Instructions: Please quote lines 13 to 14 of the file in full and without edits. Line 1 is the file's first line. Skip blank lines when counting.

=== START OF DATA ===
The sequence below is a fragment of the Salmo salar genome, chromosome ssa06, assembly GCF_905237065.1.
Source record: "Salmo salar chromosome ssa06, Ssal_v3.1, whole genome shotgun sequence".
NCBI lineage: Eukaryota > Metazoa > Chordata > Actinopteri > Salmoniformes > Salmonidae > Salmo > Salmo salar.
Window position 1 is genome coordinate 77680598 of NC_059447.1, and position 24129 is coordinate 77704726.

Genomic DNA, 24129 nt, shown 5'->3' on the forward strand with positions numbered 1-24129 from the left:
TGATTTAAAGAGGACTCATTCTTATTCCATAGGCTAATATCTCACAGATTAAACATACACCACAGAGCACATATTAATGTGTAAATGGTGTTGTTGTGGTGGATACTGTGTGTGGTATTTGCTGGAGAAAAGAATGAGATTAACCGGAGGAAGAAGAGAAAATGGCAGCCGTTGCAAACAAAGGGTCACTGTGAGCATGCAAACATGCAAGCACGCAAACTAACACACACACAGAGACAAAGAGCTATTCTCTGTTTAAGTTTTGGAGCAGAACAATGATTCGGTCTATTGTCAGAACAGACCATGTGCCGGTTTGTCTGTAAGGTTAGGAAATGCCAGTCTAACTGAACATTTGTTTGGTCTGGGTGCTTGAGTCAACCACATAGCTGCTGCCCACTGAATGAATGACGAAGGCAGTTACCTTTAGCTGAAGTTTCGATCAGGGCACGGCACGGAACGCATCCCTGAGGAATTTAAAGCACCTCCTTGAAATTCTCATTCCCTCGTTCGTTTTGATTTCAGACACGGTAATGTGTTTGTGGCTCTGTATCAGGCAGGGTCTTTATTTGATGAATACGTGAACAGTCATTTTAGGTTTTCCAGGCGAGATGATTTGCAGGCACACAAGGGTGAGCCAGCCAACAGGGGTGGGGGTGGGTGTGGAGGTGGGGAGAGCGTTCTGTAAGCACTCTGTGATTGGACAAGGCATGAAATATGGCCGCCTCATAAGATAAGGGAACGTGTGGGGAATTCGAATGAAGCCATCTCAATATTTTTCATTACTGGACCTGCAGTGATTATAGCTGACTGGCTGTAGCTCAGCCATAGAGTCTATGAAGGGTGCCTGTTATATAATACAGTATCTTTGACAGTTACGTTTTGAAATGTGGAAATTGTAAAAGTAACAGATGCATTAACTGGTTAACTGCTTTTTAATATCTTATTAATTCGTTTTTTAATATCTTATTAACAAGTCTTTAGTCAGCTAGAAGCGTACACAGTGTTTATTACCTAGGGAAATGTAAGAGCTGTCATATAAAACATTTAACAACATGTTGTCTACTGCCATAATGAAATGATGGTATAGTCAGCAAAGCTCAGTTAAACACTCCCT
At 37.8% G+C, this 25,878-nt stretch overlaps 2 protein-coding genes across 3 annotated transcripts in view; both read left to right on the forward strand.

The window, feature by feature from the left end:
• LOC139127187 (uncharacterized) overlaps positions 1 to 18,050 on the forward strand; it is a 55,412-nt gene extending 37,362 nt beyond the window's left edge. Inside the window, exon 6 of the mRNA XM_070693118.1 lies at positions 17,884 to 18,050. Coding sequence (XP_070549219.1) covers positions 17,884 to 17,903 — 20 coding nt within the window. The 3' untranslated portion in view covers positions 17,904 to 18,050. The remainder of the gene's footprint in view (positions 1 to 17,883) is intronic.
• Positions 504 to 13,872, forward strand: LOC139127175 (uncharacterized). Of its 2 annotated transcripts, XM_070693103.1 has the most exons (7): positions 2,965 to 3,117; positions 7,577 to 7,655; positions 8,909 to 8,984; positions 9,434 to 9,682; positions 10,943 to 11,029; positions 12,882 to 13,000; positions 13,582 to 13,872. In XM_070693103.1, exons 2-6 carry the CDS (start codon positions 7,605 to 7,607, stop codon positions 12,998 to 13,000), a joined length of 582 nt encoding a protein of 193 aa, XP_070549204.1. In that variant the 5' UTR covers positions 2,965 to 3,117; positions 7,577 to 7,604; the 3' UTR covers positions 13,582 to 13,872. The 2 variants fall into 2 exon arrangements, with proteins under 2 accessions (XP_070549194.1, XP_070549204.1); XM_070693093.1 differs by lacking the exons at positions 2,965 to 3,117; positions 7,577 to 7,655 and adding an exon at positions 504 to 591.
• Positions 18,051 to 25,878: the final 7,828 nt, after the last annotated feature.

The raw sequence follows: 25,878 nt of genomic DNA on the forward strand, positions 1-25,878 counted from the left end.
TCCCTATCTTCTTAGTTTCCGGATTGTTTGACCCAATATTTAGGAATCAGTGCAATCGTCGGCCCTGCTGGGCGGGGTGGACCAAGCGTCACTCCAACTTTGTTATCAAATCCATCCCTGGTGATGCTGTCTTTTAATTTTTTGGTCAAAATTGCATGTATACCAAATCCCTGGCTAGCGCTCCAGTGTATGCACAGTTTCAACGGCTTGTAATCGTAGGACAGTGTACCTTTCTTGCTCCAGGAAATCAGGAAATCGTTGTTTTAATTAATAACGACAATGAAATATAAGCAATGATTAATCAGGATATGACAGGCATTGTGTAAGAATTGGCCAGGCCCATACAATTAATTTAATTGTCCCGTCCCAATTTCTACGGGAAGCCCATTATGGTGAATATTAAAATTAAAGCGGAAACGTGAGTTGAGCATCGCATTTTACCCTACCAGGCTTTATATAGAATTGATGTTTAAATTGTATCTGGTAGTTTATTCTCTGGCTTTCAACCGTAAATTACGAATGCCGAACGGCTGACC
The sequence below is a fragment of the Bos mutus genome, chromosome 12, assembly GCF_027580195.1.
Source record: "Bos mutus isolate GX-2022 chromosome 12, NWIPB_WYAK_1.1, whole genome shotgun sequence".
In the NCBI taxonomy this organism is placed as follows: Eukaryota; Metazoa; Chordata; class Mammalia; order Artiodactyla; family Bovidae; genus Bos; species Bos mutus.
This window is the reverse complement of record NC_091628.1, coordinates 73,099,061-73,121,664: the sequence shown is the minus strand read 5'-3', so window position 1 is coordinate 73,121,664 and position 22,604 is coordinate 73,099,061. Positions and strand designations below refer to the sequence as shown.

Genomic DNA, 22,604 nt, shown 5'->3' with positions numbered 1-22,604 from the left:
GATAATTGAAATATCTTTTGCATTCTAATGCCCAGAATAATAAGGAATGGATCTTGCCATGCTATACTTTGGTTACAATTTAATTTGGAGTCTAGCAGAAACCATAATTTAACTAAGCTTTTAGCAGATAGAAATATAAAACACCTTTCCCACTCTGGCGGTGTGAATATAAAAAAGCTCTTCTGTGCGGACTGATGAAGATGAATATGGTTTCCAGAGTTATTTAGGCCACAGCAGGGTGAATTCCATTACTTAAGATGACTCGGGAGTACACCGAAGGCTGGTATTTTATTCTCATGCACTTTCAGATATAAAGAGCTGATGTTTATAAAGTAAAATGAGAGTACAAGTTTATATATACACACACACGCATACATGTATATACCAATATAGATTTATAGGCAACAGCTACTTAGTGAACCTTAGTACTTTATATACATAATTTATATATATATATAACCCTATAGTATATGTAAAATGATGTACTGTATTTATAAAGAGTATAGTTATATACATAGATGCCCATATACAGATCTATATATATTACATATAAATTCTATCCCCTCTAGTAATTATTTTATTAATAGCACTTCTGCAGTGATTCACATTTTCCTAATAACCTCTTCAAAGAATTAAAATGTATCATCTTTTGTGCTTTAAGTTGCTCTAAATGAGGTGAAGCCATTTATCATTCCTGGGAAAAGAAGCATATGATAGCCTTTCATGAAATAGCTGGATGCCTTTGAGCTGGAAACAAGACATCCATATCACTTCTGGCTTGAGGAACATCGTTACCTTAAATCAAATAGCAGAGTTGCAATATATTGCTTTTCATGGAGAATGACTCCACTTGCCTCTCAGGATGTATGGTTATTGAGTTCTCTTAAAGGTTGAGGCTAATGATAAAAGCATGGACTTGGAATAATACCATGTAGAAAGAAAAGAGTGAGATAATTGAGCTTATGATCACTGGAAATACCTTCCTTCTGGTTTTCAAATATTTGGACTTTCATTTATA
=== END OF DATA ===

TCCCTATCTTCTTAGTTTCCGGATTGTTTGACCCAATATTTAGGAATCAGTGCAATCGTCGGCCCTGCTGGGCGGGGTGGACCAAGCGTCACTCCAACTTTGTTATCAAATCCATCCCTGGTGATGCTGTCTTTTAATTTTTTGGTCAAAATTGCATGTATACCAAATCCCTGGCTAGCGCTCCAGTGTATGCACAGTTTCAACGGCTTGTAATCGTAGGACAGTGTACCTTTCTTGCTCCAGGAAATCAGGAAATCGTTGTTTTAATTAATAACGACAATGAAATATAAGCAATGATTAATCAGGATATGACAGGCATTGTGTAAGAATTGGCCAGGCCCATACAATTAATTTAATTGTCCCGTCCCAATTTCTACGGGAAGCCCATTATGGTGAATATTAAAATTAAAGCGGAAACGTGAGTTGAGCATCGCATTTTACCCTACCAGGCTTTATATAGAATTGATGTTTAAATTGTATCTGGTAGTTTATTCTCTGGCTTTCAACCGTAAATTACGAATGCCGAACGGCTGACC
The sequence below is a fragment of the Bos mutus genome, chromosome 12, assembly GCF_027580195.1.